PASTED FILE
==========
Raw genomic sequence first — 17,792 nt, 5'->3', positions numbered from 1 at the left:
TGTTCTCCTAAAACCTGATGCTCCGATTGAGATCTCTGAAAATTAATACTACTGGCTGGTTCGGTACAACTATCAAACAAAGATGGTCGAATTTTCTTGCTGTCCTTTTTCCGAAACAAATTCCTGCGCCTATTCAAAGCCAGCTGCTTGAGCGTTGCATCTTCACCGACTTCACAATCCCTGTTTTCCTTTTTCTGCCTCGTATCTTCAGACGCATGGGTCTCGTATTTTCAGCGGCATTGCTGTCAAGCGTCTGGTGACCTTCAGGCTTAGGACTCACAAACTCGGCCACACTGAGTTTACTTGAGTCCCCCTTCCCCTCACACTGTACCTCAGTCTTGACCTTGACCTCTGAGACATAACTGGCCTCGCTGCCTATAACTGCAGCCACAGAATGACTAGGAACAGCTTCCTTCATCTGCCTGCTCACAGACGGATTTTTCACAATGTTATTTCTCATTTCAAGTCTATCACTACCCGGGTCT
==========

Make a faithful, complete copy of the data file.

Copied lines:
Raw genomic sequence first — 17,792 nt, 5'->3', positions numbered from 1 at the left:
TGTTCTCCTAAAACCTGATGCTCCGATTGAGATCTCTGAAAATTAATACTACTGGCTGGTTCGGTACAACTATCAAACAAAGATGGTCGAATTTTCTTGCTGTCCTTTTTCCGAAACAAATTCCTGCGCCTATTCAAAGCCAGCTGCTTGAGCGTTGCATCTTCACCGACTTCACAATCCCTGTTTTCCTTTTTCTGCCTCGTATCTTCAGACGCATGGGTCTCGTATTTTCAGCGGCATTGCTGTCAAGCGTCTGGTGACCTTCAGGCTTAGGACTCACAAACTCGGCCACACTGAGTTTACTTGAGTCCCCCTTCCCCTCACACTGTACCTCAGTCTTGACCTTGACCTCTGAGACATAACTGGCCTCGCTGCCTATAACTGCAGCCACAGAATGACTAGGAACAGCTTCCTTCATCTGCCTGCTCACAGACGGATTTTTCACAATGTTATTTCTCATTTCAAGTCTATCACTACCCGGGTCT